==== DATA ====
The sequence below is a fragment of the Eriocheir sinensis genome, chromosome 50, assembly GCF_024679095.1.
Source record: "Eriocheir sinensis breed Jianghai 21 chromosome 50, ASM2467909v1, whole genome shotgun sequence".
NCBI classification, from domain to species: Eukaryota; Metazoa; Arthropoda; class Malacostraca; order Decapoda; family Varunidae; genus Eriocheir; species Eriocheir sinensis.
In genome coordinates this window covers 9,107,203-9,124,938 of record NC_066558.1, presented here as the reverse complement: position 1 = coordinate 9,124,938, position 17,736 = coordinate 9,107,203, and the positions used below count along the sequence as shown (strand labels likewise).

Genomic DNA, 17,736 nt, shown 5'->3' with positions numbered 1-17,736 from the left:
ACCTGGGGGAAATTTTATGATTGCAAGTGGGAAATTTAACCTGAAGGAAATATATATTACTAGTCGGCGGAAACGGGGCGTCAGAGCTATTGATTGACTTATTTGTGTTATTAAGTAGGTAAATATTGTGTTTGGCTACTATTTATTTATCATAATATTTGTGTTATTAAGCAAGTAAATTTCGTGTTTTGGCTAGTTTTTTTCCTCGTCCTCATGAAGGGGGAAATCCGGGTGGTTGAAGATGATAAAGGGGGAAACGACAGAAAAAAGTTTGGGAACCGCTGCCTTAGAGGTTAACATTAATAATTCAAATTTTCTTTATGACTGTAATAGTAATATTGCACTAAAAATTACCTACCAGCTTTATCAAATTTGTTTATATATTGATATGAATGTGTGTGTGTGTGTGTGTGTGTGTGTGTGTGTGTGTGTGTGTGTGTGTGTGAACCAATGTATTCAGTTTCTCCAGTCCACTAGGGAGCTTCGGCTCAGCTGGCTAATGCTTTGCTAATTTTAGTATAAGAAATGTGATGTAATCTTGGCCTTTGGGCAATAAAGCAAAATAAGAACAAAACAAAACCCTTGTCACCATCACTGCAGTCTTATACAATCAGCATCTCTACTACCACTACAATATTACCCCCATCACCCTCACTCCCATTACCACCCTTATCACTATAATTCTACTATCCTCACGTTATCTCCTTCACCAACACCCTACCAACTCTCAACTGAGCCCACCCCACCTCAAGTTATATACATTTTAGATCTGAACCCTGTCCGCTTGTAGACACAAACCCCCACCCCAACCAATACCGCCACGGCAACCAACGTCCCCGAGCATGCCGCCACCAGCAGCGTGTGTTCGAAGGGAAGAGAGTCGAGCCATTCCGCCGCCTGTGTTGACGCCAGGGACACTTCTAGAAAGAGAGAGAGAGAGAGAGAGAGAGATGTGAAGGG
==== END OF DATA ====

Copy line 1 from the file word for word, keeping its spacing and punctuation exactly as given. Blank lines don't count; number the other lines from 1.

The sequence below is a fragment of the Eriocheir sinensis genome, chromosome 50, assembly GCF_024679095.1.